All these tricky issues should be thoroughly considered when you plan to divorce after 50. Perhaps at some point, you’ll ask, “Is getting a divorce worth it?” It is if the pros outweighs the cons for you.
If you are firm in your decision, devise a strategy for addressing these issues and adjusting to your new life if something does not go as expected. Legal and psychological help is a good choice to assist you in navigating these matters.
What is the Alternative to a Gray Divorce?
Surviving divorce after a long marriage is hard emotionally and financially. If, after examining the above-listed issues, you’ve got some doubts but the relationship is still far from perfect, consider some alternatives to gray divorce:
- Counseling. Acknowledging the problem and trying to resolve it is the first step to take. Professional psychological assistance can prevent the need for late-life divorce and starting over On the other hand, marriage counseling can help you sort things out and affirm the final decision, whatever it is. Even if it does not save your marriage, it will give you a feeling of fulfillment and facilitate amicable dissolution.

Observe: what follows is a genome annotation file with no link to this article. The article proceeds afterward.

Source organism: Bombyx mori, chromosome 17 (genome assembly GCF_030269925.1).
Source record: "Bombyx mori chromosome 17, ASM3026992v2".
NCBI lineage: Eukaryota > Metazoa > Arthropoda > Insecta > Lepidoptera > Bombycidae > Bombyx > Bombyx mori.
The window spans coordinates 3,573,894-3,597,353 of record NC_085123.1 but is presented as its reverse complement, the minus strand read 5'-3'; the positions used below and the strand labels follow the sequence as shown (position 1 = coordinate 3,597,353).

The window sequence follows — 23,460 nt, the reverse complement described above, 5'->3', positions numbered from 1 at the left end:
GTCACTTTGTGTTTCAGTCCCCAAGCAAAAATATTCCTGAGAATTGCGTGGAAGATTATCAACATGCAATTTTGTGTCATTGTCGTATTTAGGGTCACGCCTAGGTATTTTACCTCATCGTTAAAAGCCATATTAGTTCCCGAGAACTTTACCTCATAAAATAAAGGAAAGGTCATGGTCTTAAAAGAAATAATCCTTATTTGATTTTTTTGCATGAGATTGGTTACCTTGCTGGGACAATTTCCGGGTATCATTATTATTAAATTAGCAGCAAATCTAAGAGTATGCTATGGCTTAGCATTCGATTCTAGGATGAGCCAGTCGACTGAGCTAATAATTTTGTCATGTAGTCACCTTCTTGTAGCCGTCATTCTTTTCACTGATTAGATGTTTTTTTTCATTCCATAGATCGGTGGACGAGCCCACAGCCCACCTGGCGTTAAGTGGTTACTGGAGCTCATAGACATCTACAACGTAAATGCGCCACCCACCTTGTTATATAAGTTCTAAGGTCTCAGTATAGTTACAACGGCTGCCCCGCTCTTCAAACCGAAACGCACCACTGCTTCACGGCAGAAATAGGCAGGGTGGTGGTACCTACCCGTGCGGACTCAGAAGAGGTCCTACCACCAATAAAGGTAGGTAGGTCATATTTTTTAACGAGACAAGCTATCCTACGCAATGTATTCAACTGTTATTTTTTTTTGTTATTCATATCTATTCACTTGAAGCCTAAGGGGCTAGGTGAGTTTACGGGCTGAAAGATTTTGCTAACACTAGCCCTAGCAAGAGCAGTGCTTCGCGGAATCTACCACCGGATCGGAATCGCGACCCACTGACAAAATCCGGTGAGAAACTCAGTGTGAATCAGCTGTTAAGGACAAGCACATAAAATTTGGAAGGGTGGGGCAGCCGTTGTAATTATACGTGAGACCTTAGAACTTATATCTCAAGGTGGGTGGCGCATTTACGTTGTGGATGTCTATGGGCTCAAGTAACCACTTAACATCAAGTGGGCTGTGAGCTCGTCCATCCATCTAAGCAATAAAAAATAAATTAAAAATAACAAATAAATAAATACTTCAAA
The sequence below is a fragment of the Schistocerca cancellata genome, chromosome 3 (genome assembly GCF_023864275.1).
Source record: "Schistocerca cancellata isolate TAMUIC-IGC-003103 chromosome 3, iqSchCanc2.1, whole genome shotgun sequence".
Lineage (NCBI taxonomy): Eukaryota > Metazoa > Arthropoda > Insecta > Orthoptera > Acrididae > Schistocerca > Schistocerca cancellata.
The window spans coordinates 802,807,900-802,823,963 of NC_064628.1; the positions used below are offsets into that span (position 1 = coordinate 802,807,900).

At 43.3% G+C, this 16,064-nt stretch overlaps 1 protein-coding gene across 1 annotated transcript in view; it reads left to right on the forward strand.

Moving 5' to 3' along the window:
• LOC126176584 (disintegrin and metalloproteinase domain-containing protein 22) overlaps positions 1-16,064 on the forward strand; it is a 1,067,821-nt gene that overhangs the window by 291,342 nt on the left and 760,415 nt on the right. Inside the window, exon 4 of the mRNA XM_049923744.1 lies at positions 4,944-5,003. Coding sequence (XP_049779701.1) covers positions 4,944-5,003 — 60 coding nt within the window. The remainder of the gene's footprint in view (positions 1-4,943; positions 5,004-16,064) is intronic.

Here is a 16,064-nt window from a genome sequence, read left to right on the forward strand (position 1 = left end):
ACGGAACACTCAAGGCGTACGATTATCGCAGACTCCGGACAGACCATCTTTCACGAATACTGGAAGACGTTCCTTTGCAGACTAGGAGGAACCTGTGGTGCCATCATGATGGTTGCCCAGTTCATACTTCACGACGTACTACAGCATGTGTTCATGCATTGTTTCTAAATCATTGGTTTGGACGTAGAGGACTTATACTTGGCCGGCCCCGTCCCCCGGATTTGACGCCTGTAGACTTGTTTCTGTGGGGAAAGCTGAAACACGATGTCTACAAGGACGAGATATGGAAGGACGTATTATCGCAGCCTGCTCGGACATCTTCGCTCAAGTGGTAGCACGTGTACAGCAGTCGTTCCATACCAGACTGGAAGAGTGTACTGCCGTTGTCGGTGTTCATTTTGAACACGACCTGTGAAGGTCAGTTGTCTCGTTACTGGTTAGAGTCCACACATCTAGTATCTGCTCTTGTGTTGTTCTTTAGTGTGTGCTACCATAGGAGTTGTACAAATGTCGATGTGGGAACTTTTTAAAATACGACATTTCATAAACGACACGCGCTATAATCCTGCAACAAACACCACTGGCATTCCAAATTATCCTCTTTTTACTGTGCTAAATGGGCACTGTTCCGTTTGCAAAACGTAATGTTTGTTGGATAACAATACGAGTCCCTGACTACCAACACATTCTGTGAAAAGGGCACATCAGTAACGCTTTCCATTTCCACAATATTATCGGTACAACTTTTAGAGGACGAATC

- Open Marriage. Agreeing to romantic relationships with other people can be a good solution to prevent adultery, sexual dissatisfaction, and related conflicts. However, it may be unacceptable for some couples based on personal or religious considerations. If you believe both of you may be open to the option, it is worth discussing.
- Living Apart Together (LAT). This new relationship trend may be a perfect option for people tired of seeing each other 24/7 after retirement but too connected to accept separating after 30 years of marriage or more. Psychologists say that LAT can often be a solution for staying together.
Legal separation could be a perfect alternative to divorce since it releases you from the necessity to live together while not ending your marriage judicially and having no financial impact on it. Unfortunately, such an option is not practiced in Florida. Couples can still separate voluntarily, without any related court orders, which would resemble LAT.
Undoubtedly, life after a divorce for a man over 60 or a woman after 50 could be a bit more challenging than for younger people due to a myriad of age-related issues. Still, it’s not the end but only the beginning of a new chapter.
Life after a gray divorce can be even brighter, offering countless opportunities for taking up new hobbies, exploring new avenues for self-fulfillment, traveling, acquiring new skills, or creating an outright crazy bucket list. Just remember that it’s never too embarrassing or too late to ask for help from family, friends, or a professional if needed.